This Post Has 35 Comments
  1. The Macleans article is worth reading in full, as usual.

    ‘those halcyon days ended in 2018, say CIBC economists Benjamin Tal and Royce Mendes’

    It’s 2019 Ben and Royce. Speaking of asshats:

    What if it’s not a bubble? – Real Estate Marketer Bob Rennie addresses UDI

    https://www.youtube.com/watch?v=NCSIg51DLDk

    Leading Vancouver Real Estate Marketer, Bob Rennie, responds to recent public discourse of a ‘bubble’ in the Vancouver housing market. Mr Rennie’s speech to over 900 members of the Urban Development Institute was given on 17 May 2012 at Fairmont Hotel Vancouver.

    1. A snippet from the Macleans article …

      “It was plain to see what fuelled this consumption: cheap debt.”

      😁

      “Interest rates spent most of the past two decades going down and were at or near four-alarm emergency lows since the Great Recession. Canadians took their cue and gorged on debt.”

      😁

      “We now owe $2.16 trillion in mortgage, credit card and other consumer debt—an 80 per cent jump from 2008, and an amount that now exceeds the value of the entire Canadian economy.”

      😁

      “Even Americans didn’t go that overboard during their housing bubble.”

      Perhaps the next time around. Stay tuned.

      “Now rates are rising, and many heavily indebted households are feeling crunched.”

      Ah, the music.

      “In 2018, the Bank of Canada increased its benchmark rate three times to 1.75 per cent. Another two or three hikes are expected in 2019. For the first time in a quarter century, households are having to renew their mortgages at rates that are higher than when they first signed.”

      Suck ’em in, shake ’em out. God’s Plan.

  2. ‘their equity position has been eroded because the market’s been bad basically 2016, 2017 and 2018’

    Like the US, these bubbles popped long ago.

    ‘the average sale value for a detached home in Red Deer last year was $370,196’

    That’s still a ton of money Dick. The Calgary article says Alberta lost 16,000 jobs from November to December.

  3. Was the curiously perfect jobs report, issued while the workers were away, a fraud? It’s time to think the unthinkable.

    One of the most deceitful members of one of the most deceitful generations in history probably believes it stupid to tell the truth when lying helps you come out ahead at the expense of the losers.

    Huge increase in jobs, justifying the inflated stock prices and big bonuses for executives, but also rising unemployment, so there is no need to increase interest rates to prevent wage increases. Perfect.

    1. “One of the most deceitful members of one of the most deceitful generations in history probably believes it stupid to tell the truth when lying helps you come out ahead at the expense of the losers.”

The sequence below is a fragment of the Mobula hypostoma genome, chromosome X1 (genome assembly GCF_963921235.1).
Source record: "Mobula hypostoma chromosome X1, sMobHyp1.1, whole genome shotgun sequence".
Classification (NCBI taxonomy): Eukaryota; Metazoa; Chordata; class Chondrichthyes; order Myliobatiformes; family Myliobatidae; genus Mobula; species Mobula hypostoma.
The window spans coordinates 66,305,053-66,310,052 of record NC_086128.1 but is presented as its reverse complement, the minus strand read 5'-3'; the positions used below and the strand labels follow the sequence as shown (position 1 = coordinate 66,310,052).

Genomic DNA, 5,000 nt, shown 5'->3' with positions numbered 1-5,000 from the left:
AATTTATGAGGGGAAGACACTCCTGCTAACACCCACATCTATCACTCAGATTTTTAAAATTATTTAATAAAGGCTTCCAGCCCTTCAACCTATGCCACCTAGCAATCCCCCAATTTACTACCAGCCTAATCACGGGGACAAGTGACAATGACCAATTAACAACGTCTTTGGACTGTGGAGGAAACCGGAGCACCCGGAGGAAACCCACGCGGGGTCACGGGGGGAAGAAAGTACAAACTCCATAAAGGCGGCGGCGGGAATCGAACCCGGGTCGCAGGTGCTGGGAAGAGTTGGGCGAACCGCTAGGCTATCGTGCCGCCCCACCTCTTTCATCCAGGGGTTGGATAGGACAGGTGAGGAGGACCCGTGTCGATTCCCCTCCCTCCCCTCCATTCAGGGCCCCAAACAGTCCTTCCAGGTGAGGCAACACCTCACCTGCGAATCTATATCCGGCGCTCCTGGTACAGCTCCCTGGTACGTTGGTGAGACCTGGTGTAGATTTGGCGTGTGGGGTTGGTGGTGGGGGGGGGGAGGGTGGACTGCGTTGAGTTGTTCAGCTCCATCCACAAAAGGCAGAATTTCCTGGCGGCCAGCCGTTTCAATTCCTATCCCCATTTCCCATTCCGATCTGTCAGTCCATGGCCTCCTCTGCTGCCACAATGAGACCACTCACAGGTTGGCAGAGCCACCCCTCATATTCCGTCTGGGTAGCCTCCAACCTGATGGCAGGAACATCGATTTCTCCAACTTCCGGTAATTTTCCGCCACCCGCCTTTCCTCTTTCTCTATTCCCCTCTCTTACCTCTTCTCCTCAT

You use what works.

    2. I see no evidence to dismiss the jobs report. The BLS has pretty robust methodology and it would be extremely difficult to marshal the necessary internal collusion to create a conspiracy such as the type you are suggesting. There are plenty of reasons to find fault with the current administration–and some reasons to applaud it I will add–but I don’t think that this is one of them.

      1. “The BLS has pretty robust methodology and it would be extremely difficult to marshal the necessary internal collusion to create a conspiracy such as the type you are suggesting.”

        Normally, I would agree. And there are some through the eye of the needle arguments to make this possible.

        But just consider that this generation has done in general. Everyone sold out and lied. Accountants. Property appraisers. Bond raters. Executive pay consultants.

        And then remember that this report was issued while federal employees were furloughed.

        The household based data would be easier to fudge than the establishment data. The latter is collected by the states, and someone could add up what the states reported independently and see what it added up to. I hope someone is checking.

        But as for the household-based data, that showed a surge of labor force participation, that is collected by the federal census bureau, which is shut down.

        https://www.marketwatch.com/story/why-the-jobs-report-will-continue-to-be-produced-even-though-it-relies-on-the-shutdown-census-bureau-2019-01-02

        1. I still don’t see it. Theoretically such a thing could happen, but I find it unlikely. The article you linked to referenced the Current Population Survey and insinuated that the Census workers doing that were likely being funded by the Labor Department, not the Department of Commerce, which is unfunded.

          But on a personal level, my gut tells me that jobs are plentiful. Everywhere I go I still see signs of strong demand for workers. There might not be the wage growth one would hope for, or the work-life balance required for sanity for young families, but I see plenty of jobs.

        2. “Everyone sold out and lied. Accountants. Property appraisers. Bond raters. Executive pay consultants.”

          And most of them got away with it, scot free. I used yo believe that financial fraud was a punishable crime in the U.S., but it seems so rampant that it almost seems like standard operating procedure, especially in the real estate sector.